Q: I am writing to get help for my brother. He has been a smoker for more than fifty years. He has tried quitting on numerous occasions but it never lasted beyond a week or so. He finally just gave up. His physician has told him he is in danger of losing his legs due to poor circulation and it is crucial that he stop smoking immediately. My brother is scared but doesn’t know how he is going to kick the habit. Do you have any useful information?
A: Most of us would agree smoking is an unhealthy habit, it is estimated 1 of every 5 deaths in the U.S. are directly related to the use of nicotine. Those who have been fortunate never to have picked up that first cigarette may think if it is so risky why don’t smokers just quit… they can’t totally comprehend how difficult it can be to kick the habit.
Older adults who have smoked for most of their lives may question if it is really worth the effort. The point that needs to be made… “it is never too late to quit”. Within 20 minutes after the last cigarette a person’s heart rate drops and it only takes 12 hours for carbon monoxide levels in the blood to drop to normal. As with your brother the repercussions of his continuing to smoke are very serious and could be fatal.
The first step in trying to give up smoking is actually making the decision to quit. It is important to realize success may not come easily and it may take more than one attempt. How the person is going to quit is the next step, there are numerous options. A few people actually have the ability to quit cold turkey, others find cutting back a few cigarettes at a time works for them. Reality is there are smokers who require substantial help in the process of breaking the addiction of nicotine. Nicotine replacement products such as gum, lozenges or patches can be helpful in quitting and also reduce nicotine withdrawal symptoms. Physicians may prescribe nicotine nasal sprays, inhalers or medications for those individuals finding it harder to break the cycle of using cigarettes.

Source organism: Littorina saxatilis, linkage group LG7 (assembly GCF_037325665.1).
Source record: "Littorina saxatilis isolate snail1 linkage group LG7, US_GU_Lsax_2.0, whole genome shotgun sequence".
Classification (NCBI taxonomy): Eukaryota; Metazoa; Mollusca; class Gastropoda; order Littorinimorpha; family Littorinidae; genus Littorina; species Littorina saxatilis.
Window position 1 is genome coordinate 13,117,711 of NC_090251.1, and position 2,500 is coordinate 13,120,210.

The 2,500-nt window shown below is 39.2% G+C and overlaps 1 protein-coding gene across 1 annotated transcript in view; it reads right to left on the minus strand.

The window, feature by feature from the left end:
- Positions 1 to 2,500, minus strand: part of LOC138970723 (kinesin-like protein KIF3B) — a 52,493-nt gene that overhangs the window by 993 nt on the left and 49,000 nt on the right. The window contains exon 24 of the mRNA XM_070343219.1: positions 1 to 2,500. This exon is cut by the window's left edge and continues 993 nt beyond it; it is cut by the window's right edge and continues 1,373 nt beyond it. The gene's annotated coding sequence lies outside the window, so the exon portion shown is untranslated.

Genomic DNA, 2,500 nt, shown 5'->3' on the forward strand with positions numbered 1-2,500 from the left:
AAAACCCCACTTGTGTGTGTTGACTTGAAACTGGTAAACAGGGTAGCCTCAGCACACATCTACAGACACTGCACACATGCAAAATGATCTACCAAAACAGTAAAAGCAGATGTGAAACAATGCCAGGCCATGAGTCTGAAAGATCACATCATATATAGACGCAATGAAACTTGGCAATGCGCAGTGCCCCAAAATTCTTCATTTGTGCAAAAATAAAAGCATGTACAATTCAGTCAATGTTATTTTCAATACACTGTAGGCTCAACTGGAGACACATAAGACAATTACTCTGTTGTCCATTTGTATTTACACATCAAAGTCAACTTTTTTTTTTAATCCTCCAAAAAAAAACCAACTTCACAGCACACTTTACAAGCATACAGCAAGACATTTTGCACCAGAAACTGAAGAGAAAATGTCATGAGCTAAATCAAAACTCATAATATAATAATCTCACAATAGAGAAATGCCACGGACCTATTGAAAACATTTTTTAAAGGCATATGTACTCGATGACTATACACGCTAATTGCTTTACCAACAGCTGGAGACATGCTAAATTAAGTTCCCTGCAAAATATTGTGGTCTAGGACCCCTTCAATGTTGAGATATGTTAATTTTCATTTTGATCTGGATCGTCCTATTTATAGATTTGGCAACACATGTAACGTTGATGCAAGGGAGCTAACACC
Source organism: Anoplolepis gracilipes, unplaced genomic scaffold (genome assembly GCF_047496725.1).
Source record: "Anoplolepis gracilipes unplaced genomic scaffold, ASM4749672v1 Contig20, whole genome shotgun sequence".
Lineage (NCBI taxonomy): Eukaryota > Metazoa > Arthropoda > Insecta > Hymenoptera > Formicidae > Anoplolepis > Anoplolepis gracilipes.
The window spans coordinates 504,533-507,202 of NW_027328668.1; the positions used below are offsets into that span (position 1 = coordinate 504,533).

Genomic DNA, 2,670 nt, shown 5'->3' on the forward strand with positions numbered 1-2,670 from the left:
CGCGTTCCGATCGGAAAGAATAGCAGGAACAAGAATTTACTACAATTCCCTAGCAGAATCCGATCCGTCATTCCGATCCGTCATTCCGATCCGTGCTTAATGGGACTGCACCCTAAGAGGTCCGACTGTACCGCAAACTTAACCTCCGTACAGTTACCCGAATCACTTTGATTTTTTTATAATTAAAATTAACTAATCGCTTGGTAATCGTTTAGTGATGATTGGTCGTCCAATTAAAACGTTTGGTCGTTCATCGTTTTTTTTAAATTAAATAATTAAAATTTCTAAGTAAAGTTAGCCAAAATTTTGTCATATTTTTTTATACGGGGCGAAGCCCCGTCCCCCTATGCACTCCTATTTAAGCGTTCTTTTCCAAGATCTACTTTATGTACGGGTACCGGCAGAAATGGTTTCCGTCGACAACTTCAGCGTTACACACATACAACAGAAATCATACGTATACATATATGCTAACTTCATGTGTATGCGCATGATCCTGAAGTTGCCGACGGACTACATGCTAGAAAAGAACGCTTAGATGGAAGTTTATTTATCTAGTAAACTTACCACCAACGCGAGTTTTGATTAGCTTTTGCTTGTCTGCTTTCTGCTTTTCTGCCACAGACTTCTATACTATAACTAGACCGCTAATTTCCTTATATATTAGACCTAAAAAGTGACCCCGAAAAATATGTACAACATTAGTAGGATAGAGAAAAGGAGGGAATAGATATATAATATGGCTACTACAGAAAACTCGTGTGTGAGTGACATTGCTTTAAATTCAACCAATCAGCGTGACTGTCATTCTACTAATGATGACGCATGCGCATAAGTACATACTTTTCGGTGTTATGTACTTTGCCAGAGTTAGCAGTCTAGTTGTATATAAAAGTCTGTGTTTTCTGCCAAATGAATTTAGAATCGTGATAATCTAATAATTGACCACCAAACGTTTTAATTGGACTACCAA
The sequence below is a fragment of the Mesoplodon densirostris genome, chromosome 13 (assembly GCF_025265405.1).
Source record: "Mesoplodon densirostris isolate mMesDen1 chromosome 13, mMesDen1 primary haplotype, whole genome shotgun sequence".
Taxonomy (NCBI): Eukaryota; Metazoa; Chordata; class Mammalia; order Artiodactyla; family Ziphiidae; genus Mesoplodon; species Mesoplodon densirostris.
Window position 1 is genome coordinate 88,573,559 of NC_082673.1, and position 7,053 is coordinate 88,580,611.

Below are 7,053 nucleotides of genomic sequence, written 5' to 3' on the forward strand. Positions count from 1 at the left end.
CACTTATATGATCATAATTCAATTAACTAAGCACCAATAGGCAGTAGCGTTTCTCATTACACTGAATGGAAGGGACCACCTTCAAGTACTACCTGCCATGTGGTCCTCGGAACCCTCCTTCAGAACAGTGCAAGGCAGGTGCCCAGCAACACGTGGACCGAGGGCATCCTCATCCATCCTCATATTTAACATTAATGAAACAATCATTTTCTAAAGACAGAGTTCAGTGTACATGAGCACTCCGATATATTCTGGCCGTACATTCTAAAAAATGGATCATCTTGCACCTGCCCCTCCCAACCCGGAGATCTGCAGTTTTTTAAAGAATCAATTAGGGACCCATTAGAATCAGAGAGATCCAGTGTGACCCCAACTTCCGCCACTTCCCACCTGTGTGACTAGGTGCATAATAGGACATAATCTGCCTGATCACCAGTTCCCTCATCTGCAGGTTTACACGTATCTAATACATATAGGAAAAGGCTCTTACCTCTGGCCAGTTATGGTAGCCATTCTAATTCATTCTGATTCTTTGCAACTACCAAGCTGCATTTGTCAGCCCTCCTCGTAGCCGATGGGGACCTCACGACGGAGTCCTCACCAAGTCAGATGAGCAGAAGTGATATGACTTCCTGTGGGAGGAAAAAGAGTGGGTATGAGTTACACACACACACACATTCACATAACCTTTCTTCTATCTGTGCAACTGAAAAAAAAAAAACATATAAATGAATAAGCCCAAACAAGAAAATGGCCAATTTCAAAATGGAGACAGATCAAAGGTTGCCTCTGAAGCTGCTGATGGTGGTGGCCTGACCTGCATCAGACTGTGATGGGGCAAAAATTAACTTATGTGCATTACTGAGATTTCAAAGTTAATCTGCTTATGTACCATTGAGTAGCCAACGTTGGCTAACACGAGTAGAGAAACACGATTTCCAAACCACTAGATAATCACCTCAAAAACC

Once you make that decision to quit smoking give some thought to the triggers making you want to reach for a cigarette. Carry snacks (gum, nuts or hard candy) to reach for to take the edge off or get up and exercise when you have a craving . Until you feel strong enough to resist the temptation try to avoid environments where other people are smoking. Ask friends and family to support you through this process. A printable Quit Plan is available at www.60plus.smokefree.gov/tools which may be useful.
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Do you have a question? We encourage inquiries and comments from our readers. Please direct your correspondence to firstname.lastname@example.org or Elder Services of the Merrimack Valley, Inc., Age Information Department, 280 Merrimack Street, Suite 400, Lawrence, MA 01843. Joan Hatem-Roy is the CEO of Elder Services.